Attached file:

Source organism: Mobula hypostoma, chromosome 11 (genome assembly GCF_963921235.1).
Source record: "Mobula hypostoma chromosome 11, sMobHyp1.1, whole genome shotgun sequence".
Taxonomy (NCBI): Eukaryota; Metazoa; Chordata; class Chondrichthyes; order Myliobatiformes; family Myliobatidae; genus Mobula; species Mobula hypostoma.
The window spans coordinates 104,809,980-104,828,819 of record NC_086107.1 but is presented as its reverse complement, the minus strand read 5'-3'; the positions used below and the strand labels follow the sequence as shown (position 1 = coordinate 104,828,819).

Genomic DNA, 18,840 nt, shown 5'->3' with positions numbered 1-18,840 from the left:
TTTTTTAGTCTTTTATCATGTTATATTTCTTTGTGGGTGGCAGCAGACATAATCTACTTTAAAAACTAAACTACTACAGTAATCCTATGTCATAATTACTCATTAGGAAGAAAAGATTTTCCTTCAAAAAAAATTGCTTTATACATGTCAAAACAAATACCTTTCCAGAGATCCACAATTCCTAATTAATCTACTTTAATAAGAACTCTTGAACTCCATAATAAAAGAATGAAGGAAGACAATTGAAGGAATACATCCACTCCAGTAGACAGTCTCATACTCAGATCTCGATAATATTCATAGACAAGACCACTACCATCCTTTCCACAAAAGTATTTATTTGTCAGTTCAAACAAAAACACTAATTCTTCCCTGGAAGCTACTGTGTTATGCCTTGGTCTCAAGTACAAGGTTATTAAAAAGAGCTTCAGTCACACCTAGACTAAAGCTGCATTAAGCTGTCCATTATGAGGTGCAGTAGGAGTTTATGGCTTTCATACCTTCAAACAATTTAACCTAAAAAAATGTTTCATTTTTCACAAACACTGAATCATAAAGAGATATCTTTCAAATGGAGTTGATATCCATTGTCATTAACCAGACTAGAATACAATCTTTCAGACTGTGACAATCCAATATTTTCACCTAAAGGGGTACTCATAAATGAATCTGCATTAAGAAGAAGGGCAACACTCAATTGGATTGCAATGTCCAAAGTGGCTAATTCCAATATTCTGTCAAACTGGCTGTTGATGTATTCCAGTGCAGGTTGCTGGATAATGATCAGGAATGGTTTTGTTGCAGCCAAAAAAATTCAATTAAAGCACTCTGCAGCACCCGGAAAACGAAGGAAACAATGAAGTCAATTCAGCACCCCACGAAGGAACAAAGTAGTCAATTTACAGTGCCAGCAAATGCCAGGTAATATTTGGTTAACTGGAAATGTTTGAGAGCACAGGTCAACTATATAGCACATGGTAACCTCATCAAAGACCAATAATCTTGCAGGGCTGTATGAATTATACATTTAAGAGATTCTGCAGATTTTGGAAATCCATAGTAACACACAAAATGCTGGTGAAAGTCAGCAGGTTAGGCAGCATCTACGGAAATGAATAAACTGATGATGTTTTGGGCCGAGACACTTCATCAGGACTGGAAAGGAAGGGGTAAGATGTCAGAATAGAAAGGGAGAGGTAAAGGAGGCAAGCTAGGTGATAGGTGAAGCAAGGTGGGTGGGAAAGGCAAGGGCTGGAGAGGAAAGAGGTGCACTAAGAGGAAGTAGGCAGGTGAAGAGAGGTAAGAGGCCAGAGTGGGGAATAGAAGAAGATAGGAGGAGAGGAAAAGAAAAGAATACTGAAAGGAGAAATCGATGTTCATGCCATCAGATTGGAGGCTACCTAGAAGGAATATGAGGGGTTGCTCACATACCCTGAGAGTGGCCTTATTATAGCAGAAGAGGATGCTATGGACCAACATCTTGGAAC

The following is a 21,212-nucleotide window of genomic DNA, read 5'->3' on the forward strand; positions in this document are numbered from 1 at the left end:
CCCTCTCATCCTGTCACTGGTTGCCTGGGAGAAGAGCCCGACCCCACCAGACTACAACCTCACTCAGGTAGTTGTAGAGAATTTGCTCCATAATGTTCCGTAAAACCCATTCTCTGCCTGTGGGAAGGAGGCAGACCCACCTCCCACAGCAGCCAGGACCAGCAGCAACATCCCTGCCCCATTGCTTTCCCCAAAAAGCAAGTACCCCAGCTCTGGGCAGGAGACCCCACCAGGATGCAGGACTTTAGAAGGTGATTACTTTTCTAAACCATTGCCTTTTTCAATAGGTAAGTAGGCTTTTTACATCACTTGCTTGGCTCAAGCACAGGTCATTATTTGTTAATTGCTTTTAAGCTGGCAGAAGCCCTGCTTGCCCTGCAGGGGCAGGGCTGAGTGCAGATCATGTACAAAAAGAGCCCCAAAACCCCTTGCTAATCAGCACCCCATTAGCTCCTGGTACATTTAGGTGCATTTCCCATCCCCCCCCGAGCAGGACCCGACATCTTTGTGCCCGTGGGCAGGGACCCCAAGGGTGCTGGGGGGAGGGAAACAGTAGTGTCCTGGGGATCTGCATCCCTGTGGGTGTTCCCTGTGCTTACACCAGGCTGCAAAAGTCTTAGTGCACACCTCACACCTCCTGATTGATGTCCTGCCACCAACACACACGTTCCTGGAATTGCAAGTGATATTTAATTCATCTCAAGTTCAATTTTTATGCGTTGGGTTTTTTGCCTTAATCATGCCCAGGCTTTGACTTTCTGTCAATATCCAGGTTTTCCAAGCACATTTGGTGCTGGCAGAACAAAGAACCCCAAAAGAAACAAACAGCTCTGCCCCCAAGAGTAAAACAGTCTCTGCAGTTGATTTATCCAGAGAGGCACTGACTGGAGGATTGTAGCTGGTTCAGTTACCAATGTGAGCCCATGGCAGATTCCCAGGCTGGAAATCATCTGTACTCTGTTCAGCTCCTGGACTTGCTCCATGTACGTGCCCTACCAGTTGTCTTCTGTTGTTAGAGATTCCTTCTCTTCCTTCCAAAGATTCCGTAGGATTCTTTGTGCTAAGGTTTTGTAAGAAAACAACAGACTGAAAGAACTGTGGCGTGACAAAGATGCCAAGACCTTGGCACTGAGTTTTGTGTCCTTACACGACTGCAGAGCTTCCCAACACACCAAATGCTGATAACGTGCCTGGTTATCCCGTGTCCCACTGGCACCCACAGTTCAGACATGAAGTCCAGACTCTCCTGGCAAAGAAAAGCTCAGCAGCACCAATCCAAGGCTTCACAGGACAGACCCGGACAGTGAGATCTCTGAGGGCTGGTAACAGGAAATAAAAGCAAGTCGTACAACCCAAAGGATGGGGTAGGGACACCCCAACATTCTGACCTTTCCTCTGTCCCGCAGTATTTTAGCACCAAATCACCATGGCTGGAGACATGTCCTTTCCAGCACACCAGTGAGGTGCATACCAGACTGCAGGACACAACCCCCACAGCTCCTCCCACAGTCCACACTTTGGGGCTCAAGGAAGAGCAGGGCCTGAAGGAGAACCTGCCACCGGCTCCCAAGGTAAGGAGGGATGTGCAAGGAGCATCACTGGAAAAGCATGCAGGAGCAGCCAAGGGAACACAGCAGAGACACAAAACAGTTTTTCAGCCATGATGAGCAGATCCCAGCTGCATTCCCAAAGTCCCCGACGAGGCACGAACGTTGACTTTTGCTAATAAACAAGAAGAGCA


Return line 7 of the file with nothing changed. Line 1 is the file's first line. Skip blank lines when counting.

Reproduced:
The following is a 21,212-nucleotide window of genomic DNA, read 5'->3' on the forward strand; positions in this document are numbered from 1 at the left end: